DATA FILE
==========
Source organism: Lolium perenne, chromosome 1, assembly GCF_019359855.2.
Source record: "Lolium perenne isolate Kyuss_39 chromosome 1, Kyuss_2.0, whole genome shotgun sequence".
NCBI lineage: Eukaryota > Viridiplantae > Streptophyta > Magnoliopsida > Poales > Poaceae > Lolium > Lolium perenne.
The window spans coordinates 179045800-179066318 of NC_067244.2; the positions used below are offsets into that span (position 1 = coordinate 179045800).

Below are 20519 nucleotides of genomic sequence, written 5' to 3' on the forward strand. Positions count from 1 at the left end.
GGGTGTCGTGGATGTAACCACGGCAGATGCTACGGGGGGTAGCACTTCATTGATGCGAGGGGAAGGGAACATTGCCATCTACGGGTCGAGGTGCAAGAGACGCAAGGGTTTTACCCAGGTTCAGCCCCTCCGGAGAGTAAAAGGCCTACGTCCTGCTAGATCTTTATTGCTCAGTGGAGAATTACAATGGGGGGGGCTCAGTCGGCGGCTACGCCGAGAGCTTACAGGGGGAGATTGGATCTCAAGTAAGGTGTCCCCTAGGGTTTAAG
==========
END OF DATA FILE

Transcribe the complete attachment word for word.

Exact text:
Source organism: Lolium perenne, chromosome 1, assembly GCF_019359855.2.
Source record: "Lolium perenne isolate Kyuss_39 chromosome 1, Kyuss_2.0, whole genome shotgun sequence".
NCBI lineage: Eukaryota > Viridiplantae > Streptophyta > Magnoliopsida > Poales > Poaceae > Lolium > Lolium perenne.
The window spans coordinates 179045800-179066318 of NC_067244.2; the positions used below are offsets into that span (position 1 = coordinate 179045800).

Below are 20519 nucleotides of genomic sequence, written 5' to 3' on the forward strand. Positions count from 1 at the left end.
GGGTGTCGTGGATGTAACCACGGCAGATGCTACGGGGGGTAGCACTTCATTGATGCGAGGGGAAGGGAACATTGCCATCTACGGGTCGAGGTGCAAGAGACGCAAGGGTTTTACCCAGGTTCAGCCCCTCCGGAGAGTAAAAGGCCTACGTCCTGCTAGATCTTTATTGCTCAGTGGAGAATTACAATGGGGGGGGCTCAGTCGGCGGCTACGCCGAGAGCTTACAGGGGGAGATTGGATCTCAAGTAAGGTGTCCCCTAGGGTTTAAG